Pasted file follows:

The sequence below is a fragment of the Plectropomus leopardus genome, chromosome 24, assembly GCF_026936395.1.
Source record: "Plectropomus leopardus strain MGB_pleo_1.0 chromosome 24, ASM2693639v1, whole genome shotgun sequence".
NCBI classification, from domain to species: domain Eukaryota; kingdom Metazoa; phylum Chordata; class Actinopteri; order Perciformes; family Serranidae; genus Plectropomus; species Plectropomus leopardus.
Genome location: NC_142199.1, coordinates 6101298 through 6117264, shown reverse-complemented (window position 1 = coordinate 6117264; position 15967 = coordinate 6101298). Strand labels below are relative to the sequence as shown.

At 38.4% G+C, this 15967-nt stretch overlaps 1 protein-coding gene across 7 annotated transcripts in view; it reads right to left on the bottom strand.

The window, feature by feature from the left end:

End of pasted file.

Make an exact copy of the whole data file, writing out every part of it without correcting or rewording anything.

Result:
The sequence below is a fragment of the Plectropomus leopardus genome, chromosome 24, assembly GCF_026936395.1.
Source record: "Plectropomus leopardus strain MGB_pleo_1.0 chromosome 24, ASM2693639v1, whole genome shotgun sequence".
NCBI classification, from domain to species: domain Eukaryota; kingdom Metazoa; phylum Chordata; class Actinopteri; order Perciformes; family Serranidae; genus Plectropomus; species Plectropomus leopardus.
Genome location: NC_142199.1, coordinates 6101298 through 6117264, shown reverse-complemented (window position 1 = coordinate 6117264; position 15967 = coordinate 6101298). Strand labels below are relative to the sequence as shown.

At 38.4% G+C, this 15967-nt stretch overlaps 1 protein-coding gene across 7 annotated transcripts in view; it reads right to left on the bottom strand.

The window, feature by feature from the left end: